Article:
Jeff B's Book Reviews

The Sixth Extinction by Elizabeth Kolbert

The Sixth Extinction by Elizabeth Kolbert

You already know much of what Kolbert presents here. Life is both tenacious and tenuous. At least five times in the last half-billion years much of Earth’s life has been wiped out by a change in global conditions, the most recent probably caused by an asteroid impact during the Late Cretaceous epoch. Die-offs cascade as […]


Masters of the Games and Wind Sprints by Joseph Epstein

Masters of the Games and Wind Sprints by Joseph Epstein

Here at the EPL Reader’s Services desk, a good day might include cheerful exchanges with patrons buoyed by a Cubs victory. A very good day requires only a visit from Joe Epstein. When Mr. Epstein approaches the desk, you’re in for an amusing story or three. The humor is wry, the manner puckish, the delivery […]


The Defender by Ethan Michaeli

The Defender by Ethan Michaeli

  I knew The Defender was highly influential in Chicago, especially on the south side, but I didn’t know about its national reach. For much of the 20th century the newspaper was near the epicenter of the nation’s social and political turbulence. It swayed the elections of Chicago mayors, of course, but also the elections […]


King of the World by David Remnick

King of the World by David Remnick

Remnick opens the story on February 25, 1964, when Muhammad Ali was twenty-two and about to face the fierce heavyweight champion Sonny Liston: “for the first and last time in his life, [Ali] was afraid.” It’s a shrewd distillation of a historic moment. Not many expected Ali to win–just as not many expected him to […]


“Most Blessed of Patriarchs” by Annette Gordon-Reed and Peter S. Onuf.

“Most Blessed of Patriarchs” by Annette Gordon-Reed and Peter S. Onuf.

When I was growing up my politically centrist parents sometimes called me Jefferson. They idolized him as a broad-minded small-government hero and wanted me to do likewise. So I did, having no idea what that meant. Decades later I’m less a fan of his politics–for the moment I’m in the corner of his rival, Alexander […]


Hamilton: The Revolution by Lin-Manuel Miranda and Jeremy McCarter

Hamilton: The Revolution by Lin-Manuel Miranda and Jeremy McCarter

When I first heard about the show I didn’t pay attention. A hip-hop musical about the American Revolution and Treasury Secretary Alexander Hamilton? Not for me, I thought. That initial reaction embarrasses me now. The musical is one of the top artistic achievements ever, and this book gives the back story. Critic and artist McCarter […]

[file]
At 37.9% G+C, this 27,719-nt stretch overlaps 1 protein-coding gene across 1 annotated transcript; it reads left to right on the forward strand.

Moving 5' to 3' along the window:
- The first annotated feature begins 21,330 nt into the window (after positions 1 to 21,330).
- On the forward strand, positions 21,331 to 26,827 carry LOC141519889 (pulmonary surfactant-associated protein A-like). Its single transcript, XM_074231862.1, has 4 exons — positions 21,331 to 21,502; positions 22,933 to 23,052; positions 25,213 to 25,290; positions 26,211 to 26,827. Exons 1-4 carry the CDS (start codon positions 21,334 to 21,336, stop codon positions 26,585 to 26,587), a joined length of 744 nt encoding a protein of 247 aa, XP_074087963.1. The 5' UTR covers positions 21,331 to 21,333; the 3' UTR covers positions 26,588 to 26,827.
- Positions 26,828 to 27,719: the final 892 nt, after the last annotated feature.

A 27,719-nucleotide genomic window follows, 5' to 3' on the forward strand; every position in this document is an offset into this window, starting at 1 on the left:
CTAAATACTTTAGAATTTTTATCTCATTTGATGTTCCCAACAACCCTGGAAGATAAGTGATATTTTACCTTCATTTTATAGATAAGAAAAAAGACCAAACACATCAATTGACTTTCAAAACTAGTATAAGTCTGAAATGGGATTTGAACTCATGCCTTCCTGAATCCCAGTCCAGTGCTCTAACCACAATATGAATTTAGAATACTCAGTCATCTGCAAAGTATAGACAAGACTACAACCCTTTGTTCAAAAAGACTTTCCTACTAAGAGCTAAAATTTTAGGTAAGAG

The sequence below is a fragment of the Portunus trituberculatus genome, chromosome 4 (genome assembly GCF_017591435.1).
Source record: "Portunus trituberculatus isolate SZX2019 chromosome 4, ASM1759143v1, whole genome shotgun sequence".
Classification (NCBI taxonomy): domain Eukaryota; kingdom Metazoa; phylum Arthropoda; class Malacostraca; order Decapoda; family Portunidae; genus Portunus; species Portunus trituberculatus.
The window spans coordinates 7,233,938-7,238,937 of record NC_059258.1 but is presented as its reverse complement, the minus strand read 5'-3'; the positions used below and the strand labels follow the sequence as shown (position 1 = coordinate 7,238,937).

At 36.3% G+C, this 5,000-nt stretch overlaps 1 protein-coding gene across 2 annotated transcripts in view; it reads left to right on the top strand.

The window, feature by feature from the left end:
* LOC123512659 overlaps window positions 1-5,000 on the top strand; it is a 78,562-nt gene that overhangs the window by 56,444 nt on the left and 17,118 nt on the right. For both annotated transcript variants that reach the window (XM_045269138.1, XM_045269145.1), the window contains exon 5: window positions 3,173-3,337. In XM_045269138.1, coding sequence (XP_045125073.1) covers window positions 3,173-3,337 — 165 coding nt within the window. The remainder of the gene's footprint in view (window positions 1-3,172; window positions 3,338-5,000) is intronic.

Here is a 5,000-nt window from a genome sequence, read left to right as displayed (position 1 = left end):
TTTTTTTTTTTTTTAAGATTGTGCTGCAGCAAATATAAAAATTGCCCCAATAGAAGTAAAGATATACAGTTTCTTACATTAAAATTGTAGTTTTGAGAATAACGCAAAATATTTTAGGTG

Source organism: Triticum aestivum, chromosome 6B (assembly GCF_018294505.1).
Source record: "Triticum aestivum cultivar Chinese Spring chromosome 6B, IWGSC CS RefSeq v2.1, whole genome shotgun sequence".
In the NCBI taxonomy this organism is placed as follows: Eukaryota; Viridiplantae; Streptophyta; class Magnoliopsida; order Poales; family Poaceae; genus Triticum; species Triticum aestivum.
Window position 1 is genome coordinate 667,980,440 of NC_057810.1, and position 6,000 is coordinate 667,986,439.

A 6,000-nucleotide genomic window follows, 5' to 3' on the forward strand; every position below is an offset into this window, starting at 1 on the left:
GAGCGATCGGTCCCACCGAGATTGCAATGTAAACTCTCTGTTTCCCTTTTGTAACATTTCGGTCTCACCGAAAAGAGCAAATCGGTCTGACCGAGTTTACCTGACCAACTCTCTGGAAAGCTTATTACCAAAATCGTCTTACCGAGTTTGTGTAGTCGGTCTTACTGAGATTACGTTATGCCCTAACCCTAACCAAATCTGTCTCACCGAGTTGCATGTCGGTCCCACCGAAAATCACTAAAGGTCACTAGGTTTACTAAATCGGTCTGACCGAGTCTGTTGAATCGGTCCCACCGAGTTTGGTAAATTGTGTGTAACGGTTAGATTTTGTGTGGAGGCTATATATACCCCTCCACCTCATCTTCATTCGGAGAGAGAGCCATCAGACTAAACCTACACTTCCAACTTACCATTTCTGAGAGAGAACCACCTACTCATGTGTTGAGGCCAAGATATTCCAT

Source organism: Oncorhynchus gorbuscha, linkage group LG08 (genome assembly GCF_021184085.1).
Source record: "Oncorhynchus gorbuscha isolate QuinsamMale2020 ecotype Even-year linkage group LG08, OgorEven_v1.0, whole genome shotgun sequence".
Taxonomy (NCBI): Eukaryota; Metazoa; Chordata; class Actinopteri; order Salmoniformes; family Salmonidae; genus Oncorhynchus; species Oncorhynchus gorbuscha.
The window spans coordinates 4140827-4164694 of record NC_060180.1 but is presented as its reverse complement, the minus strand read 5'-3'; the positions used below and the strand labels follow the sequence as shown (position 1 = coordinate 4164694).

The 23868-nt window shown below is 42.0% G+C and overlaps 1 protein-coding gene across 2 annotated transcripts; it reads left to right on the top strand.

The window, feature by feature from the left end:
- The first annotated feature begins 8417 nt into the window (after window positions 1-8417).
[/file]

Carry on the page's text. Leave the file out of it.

The Case Against Academic Boycotts of Israel by  Cary Nelson and Gabriel Noah Brahm, eds.

The Case Against Academic Boycotts of Israel by Cary Nelson and Gabriel Noah Brahm, eds.

Should defenders of Palestinian Arab rights boycott Israeli universities and instructors?  Is this an appropriate intellectual weapon?  And does the “BDS” movement [Boycott, Divestment, Sanctions] aim principally to improve Israeli policies?  The authors of the thirty essays in this collection argue that the answers are No, and are linked by antisemitism.  The initial arguments are […]


A Moveable Feast by Ernest Hemingway

A Moveable Feast by Ernest Hemingway

Paris’s literary scene in the 1920s was partly an American phenomenon with such luminaries as Ezra Pound, Ford Madox Ford, and Gertrude Stein at the center.  On the periphery were writers a generation younger, such as Hemingway and Scott Fitzgerald.  In this posthumously-published memoir, re-edited and introduced by Hemingway’s grandson, the twentysomething Hem is honing […]


Augustine’s Confessions: A Biography by Garry Wills

Augustine’s Confessions: A Biography by Garry Wills

There’s much to say about Confessions, Augustine’s great work of self-study composed as a 13-volume soliloquy to God. Wills manages to say plenty in just 148 pages in this contribution to the “Lives of Great Religious Books” series (from Princeton University Press). We get not only a close reading, but also the inside story of […]


The Jewish State by Theodor Herzl

The Jewish State by Theodor Herzl

At age thirty-five, nine years before he died in his native Austro-Hungary, Theodor Herzl published this nationalist manifesto. Though he judged his own arguments “ancient,” the book generated immediate acclaim and controversy.  His last decade was spent traveling from capital to capital to build support. Arguing that Jews possessed a nationality, and that they could […]


Today a reader, tomorrow a leader.